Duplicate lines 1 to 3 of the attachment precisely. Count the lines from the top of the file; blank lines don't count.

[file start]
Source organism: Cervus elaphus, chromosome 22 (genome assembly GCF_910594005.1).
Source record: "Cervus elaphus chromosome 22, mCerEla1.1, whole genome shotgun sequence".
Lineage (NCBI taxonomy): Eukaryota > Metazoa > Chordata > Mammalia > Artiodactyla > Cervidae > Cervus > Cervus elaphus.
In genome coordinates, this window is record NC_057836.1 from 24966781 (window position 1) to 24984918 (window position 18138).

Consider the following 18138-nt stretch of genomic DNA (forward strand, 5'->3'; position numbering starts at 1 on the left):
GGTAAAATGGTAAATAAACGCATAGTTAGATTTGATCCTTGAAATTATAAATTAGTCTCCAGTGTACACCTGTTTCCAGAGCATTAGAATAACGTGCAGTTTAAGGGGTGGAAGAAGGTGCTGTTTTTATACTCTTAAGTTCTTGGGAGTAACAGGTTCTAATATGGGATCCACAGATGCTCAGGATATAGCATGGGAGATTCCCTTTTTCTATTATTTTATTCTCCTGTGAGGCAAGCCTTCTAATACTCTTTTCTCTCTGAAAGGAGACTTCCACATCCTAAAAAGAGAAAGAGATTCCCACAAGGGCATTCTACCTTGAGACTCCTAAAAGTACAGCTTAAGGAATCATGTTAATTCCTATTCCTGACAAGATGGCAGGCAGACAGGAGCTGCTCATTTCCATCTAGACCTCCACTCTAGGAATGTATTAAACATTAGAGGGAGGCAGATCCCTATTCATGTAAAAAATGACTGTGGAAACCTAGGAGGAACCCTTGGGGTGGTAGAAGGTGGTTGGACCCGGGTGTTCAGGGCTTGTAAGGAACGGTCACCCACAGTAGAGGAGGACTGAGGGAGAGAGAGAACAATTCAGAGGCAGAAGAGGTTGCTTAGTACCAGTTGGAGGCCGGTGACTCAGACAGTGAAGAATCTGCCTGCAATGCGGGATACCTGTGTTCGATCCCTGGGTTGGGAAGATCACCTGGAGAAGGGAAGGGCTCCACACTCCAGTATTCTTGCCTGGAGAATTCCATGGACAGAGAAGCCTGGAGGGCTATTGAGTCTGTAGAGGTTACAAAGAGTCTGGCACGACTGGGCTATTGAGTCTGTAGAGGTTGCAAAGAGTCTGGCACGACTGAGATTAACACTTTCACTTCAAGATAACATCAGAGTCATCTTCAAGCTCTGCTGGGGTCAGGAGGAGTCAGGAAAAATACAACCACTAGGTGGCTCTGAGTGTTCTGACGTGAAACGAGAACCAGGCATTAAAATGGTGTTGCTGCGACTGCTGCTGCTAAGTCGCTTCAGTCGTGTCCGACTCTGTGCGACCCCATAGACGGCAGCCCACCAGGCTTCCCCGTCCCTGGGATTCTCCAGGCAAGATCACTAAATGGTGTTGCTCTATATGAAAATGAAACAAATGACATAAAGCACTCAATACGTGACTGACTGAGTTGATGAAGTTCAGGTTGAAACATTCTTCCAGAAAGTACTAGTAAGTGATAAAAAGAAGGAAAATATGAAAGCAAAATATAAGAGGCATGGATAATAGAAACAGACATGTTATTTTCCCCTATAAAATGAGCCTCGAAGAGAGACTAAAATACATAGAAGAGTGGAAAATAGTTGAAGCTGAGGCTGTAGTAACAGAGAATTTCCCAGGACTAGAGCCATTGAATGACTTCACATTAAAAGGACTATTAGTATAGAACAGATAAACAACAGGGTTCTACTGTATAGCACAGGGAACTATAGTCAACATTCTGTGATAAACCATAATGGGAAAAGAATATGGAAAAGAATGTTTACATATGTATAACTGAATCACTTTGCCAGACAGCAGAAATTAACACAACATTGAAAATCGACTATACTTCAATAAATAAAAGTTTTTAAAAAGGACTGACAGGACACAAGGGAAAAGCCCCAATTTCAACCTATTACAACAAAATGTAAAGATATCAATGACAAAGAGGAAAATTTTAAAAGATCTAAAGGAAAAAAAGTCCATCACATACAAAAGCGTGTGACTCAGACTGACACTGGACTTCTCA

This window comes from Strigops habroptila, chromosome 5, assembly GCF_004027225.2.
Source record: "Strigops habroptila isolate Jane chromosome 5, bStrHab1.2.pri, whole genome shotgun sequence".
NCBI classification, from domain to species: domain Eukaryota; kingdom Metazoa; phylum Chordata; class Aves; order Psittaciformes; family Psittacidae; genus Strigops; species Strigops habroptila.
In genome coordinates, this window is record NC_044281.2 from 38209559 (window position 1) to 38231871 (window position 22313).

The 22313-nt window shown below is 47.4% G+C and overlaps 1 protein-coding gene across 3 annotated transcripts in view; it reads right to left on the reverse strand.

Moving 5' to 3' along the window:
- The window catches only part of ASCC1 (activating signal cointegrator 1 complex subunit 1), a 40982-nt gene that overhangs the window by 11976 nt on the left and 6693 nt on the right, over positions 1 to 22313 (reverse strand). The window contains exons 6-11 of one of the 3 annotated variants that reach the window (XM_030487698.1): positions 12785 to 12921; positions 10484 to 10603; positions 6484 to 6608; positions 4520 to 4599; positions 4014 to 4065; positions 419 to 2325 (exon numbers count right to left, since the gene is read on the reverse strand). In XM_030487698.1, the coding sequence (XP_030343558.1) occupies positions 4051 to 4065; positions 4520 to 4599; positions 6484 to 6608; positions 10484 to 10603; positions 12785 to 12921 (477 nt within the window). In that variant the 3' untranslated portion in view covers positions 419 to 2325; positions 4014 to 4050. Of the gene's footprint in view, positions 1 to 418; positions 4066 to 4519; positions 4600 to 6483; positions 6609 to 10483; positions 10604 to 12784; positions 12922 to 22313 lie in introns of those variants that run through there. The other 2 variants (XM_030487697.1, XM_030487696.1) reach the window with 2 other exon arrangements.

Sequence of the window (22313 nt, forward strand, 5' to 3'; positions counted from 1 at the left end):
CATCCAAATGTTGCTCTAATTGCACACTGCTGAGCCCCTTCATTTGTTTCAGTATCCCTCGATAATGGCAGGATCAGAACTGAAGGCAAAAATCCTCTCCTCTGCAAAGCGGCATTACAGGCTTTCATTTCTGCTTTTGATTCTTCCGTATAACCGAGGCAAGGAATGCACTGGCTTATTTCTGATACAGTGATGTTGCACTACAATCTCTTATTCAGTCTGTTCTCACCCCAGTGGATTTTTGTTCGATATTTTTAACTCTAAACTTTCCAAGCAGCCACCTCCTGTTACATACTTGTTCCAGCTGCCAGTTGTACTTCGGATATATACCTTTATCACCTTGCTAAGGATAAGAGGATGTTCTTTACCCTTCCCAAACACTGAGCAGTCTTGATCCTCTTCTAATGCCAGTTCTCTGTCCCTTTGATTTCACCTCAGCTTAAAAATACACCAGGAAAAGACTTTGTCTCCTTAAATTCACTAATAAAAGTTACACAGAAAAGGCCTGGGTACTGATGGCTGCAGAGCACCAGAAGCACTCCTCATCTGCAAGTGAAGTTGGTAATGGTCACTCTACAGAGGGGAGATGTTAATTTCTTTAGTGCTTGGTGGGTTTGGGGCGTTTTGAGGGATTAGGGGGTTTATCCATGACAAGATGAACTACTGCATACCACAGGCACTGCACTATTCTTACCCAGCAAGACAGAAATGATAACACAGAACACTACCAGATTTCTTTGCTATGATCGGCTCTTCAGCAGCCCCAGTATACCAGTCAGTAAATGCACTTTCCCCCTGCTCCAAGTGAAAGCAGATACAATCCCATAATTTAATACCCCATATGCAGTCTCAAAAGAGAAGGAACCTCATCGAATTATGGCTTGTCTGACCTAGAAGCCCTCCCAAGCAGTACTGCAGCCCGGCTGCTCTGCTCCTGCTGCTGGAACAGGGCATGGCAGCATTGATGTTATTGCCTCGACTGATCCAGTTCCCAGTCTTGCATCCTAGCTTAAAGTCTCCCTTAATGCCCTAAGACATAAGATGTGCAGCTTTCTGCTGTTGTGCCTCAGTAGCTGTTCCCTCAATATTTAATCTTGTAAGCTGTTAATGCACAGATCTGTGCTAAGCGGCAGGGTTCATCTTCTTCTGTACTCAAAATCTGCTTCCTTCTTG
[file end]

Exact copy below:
Source organism: Cervus elaphus, chromosome 22 (genome assembly GCF_910594005.1).
Source record: "Cervus elaphus chromosome 22, mCerEla1.1, whole genome shotgun sequence".
Lineage (NCBI taxonomy): Eukaryota > Metazoa > Chordata > Mammalia > Artiodactyla > Cervidae > Cervus > Cervus elaphus.